1. This appeal arises out of a suit brought by the plaintiff-appellant against his nephew in respect of a 4-annas share in a certain property. It appears that the whole property in question originally belonged to two brothers, Ram Chandra and Lokenath. Ram Chandra died leaving two sons, Gopal (plaintiff) and Jadu (father of the defendants). Lokenath died leaving a widow, Lakhimoney. After the death of Lokenath, the two reversioners to the estate of Lokenath, viz., Gopal and Jadu, entered into an agreement with the widow on the 25th November, 1890 by which it was declared that Lakhimoney had surrendered her interest in the immovable property, retaining only certain movables and a hub to live in for maintenance; and in return for that Gopal and Jadu took over the whole property of Lokenath. Jadunath died on the 20th April, 1910 and Lakhimoney died on the 19th January, 1916. Thereafter, in 1917, there was a rent suit in which Surendra Nath Dutt sued a certain tenant Kinoo Sardar for rent in respect of his alleged 8-annas share in a holding within the property. In that suit Gopal was a party and he contested the suit. He alleged that he purchased the holding in execution of a money-decree. His contention further was that on the death of Lakhimoney he had inherited the entire share in the property. It was necessary, therefore, for the learned Munsif and the learned District Judge on appeal first to decide in that suit what share of Lokenath's estate Gopal had, i.e., whether he had as the sole reversioner at the date of the death of Lakhimoney, the whole estate which Lokenath bad, or whether he had only a 4-annas share, Jadu having received the other 4-annas share in the property which originally belonged to Lokenath Dutt in view of the agreement of the 25th November, 1890, leading to the transfer by Lakhimoney of her life-interest. In that rent suit the Munsif and the learned District Judge found that Surendra and Gopal were each entitled to 8-annas share of Lokenath Dutt's original share in the holding. After that the present suit has been brought, and the main point in issue in the suit before the lower Courts has been whether, on the true construction of the document of the 25th November, 1890, the whole interest of Lokenath Dutt in the property of which Lakhimoney had only a life-interest passed on that date to Gopal and Jadu, or whether that document did not accelerate the inheritance to Lokenath Dutt's estate during the lifetime of Lakhimoney in that it did not convey the whole of the life-interest of Lakhimoney to those who were at the time the legal reversioners. The learned Munsif and the Subordinate Judge have found that the document did convey the whole of the estate, and they also found that the plaintiff-appellant was estopped by his conduct from raising the issue that Surendra, on the death of Lakhimoney, had no interest in the share which belonged to Lokenath. On the question, however, of res judicata, the Subordinate Judge has held that the previous rent suit and the decision therein did not operate as res judicata so as to prevent this issue being tried in the title-suit. The points urged by the appellant before us are that there is no estoppel and that on a proper construction of the deed it would appear that it is not one which shows that Lakhimoney surrendered the whole of the life-estate to her reversioners in return for getting a maintenance; for the respondent it is argued that the decision of the lower Court is correct on these' two points, but it is said that it has incorrectly decided the question of ret judicata.
2. On an examination of the deed, which is an agreement by the two reversioners then living, Gopal and Jadu, to give regular maintenance in cash and paddy to Lakhimoney, and to allow her to occupy a hut to live in, we find the following recital therein: 'You having relinquished in favour of us two brothers, in equal shares, the right and title which you have during your life in all the immovable properties in your possession with the exception of the residential house in your possession and having given up possession of the said properties, being divested of the right thereof.' In another portion of the document it is said as follows; 'We two-brothers and our heirs and successors should possess and enjoy in our respective rights, in equal shares, the properties which were in your possession, which you have given us two brothers, during and after your life, as to which no one else will be able to make any claim.' We also find the following passage in another portion of it: 'On your death no one will get or will be able to claim as your successor, the said paddy or money on account of the said fixed allowance, and we and our heirs should get, in equal shares, the house of your residence and whatever movable properties you may have.' It is argued for the appellant that this document did not pass the whole of the original interest of Lakhimoney as she retained a house and the movables and only banded over immovable properties. But it would appear from other points of the document that there is nothing in it to show that the movables were of any value or that they had been inherited by her from her husband Lokenath; and as to the house the document itself shows that it was kept) only for her residence and its repairs had to be performed by the two brothers. It appears therefore on a proper reading of the document, that the only conclusion which can be drawn is that the widow gave up the whole of her life-estate that she got from her husband to her reversioners, and in return they undertook to maintain her by giving her more in the way of paddy and cash yearly than she would have got out of the property; and in fact this arrangement continued for 26 years. We find nothing contrary to this in the said document, and we can only conclude that in this case there has been whole giving up of the life-estate to the reversioners, and so the cases to which we have been referred, i.e., the cases of Behari Lal v. Madho Lal Ahir (1892) 19 Cal. 236, and Ananda Mohan Roy v. Gour Mohan Mullik A.I.R. 1923 P.C. 189, do not apply. The case, on the other hand, similar to the present one, is the case of Bhagwat Koer v. Dhanukdari Prashad Singh A.I.R. 1919 P.C. 75, in which there was no formal document of surrender made by the widow, but the whole of the immovable property was transferred to the reversioners, she retaining certain movables, and the agreement was made with them for consideration of maintenance; and we hold that in this case, in fact, there has been a complete relinquishment of the property inherited from Lokenath in favour of the reversioners by the deed of 1890. On this ground alone the appeal ought to fail. We consider, however, that the whole suit must fail on the ground of res judicata. In the rent suit to which we have already referred it was clearly in issue as to what was the share of Gopal after the death of Lakhimoney; and the learned Munsif, in connection with this, says as follows: 'For the decision of the rent suit the share would have to be determined. Jadunath died in 1317. Lakhimoney died in Pous 1322. Ordinarily Gopal would inherit the share of Lakhimoney after her death.' He then recites the document and comes to the conclusion that Surendra, as the heir of Jadu, the original reversioner, was entitled to the 8-annas share and Gopal was entitled to the other 8-annas share of Lokenath's property. This decision was upheld in appeal. It is argued before us, however, that as the pleadings have not been filed in this present case, the question of res judicata does not arise. It is also suggested that the question of the share of the reversioner was not in issue in the rent suit. We do not think that there is anything in this contention. It was clearly an issue necessary for the decision of the rent suit; it had to be decided as to whether Surendra had, as hair of Jadu, inherited any part of Lakhimoney's estate which originally belonged to Lokenath; and the fact that this was only a rent suit and the case was tried rather summarily does not do away with the effect of the judgment in deciding in a Court of law the question which is really the subject-matter of the present suit. In this connection we would refer to the concluding words of the Privy Council decision in the case of Ramchandra Rao v. Ramchandra Rao A.I.R. 1922 P.C. 80. In our opinion, following the principle laid down there, we must hold that the decision in the rent suit, where the present appellant's title was clearly in issue for the purpose of deciding his right to receive a share of the rent was res judicata for the purpose of this suit. In this view of the case it is not necessary for us to deal with the question of estoppel.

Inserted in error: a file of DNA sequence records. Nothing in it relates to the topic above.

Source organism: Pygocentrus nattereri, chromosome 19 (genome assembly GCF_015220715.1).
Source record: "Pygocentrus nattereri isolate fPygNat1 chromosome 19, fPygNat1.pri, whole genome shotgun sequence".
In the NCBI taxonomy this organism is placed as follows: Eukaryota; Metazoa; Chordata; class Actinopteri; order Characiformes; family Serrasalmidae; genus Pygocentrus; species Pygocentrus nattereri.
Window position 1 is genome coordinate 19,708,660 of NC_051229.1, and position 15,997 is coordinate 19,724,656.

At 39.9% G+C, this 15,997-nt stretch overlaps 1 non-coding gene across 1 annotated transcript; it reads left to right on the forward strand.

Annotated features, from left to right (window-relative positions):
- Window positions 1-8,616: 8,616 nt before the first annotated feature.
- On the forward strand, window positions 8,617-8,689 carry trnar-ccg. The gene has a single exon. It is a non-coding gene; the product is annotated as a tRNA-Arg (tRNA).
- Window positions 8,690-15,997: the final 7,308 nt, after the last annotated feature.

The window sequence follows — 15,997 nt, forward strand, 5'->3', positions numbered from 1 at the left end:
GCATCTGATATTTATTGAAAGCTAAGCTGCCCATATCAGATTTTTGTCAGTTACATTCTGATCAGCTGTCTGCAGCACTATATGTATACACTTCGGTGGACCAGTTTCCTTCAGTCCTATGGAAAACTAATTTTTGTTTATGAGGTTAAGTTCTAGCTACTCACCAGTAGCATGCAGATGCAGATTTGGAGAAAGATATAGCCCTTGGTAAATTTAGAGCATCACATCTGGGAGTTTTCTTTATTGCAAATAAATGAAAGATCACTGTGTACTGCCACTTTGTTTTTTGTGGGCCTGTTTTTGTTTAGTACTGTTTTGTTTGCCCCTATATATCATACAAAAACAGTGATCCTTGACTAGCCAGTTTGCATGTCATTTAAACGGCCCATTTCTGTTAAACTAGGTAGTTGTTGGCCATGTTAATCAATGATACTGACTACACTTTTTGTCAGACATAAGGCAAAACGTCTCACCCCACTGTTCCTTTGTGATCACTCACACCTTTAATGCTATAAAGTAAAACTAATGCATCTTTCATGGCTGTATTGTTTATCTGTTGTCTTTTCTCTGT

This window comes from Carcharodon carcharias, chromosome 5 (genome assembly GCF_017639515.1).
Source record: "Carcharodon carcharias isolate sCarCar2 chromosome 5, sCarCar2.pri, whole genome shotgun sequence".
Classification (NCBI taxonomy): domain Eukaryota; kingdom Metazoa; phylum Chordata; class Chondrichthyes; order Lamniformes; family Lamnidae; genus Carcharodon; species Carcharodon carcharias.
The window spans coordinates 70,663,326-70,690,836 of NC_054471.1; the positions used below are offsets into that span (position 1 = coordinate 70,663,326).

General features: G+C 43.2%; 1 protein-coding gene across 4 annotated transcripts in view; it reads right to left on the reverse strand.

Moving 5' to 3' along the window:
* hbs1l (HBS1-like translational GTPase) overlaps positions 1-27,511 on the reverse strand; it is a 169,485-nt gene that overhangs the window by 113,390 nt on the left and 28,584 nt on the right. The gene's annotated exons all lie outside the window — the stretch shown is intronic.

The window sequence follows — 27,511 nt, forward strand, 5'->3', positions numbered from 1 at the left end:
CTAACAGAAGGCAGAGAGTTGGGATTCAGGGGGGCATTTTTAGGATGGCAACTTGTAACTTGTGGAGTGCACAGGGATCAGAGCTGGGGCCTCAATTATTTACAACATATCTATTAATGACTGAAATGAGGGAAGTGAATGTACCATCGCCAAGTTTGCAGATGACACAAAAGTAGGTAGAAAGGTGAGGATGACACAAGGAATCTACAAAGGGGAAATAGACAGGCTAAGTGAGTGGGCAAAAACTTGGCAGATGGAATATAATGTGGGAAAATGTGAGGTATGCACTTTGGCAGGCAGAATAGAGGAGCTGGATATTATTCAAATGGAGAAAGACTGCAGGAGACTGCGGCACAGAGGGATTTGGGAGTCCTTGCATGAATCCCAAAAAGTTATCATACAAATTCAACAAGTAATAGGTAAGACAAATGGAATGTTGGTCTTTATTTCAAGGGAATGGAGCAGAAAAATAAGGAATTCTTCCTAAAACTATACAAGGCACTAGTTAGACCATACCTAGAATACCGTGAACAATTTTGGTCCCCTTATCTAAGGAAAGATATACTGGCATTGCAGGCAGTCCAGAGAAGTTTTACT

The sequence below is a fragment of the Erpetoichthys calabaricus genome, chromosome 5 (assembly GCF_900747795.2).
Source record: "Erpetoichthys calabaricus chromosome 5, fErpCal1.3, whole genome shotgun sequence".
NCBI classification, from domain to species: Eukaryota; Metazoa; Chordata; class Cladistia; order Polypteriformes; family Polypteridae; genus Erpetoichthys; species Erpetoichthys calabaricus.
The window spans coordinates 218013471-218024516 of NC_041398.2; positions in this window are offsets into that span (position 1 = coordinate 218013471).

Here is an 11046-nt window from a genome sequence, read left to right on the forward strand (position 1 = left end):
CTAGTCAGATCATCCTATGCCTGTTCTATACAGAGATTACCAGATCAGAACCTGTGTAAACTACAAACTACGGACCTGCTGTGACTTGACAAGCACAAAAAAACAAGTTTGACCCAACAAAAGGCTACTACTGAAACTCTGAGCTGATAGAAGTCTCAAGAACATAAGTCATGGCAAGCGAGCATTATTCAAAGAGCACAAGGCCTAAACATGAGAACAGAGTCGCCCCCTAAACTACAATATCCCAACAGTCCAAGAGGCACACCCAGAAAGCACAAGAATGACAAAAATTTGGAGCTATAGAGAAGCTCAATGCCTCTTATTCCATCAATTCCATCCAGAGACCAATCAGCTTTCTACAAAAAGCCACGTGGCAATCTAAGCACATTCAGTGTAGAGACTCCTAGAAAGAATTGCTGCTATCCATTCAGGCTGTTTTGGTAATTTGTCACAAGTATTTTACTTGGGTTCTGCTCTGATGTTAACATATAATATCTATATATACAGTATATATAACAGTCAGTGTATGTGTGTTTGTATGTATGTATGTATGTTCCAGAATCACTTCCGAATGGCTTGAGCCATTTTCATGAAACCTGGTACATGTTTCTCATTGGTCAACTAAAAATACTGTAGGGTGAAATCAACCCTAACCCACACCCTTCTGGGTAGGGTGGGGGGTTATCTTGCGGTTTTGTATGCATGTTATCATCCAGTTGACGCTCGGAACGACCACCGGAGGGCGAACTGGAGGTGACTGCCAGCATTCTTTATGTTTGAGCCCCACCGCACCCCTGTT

3. The result is that this appeal is dismissed with octets.
4. I agree.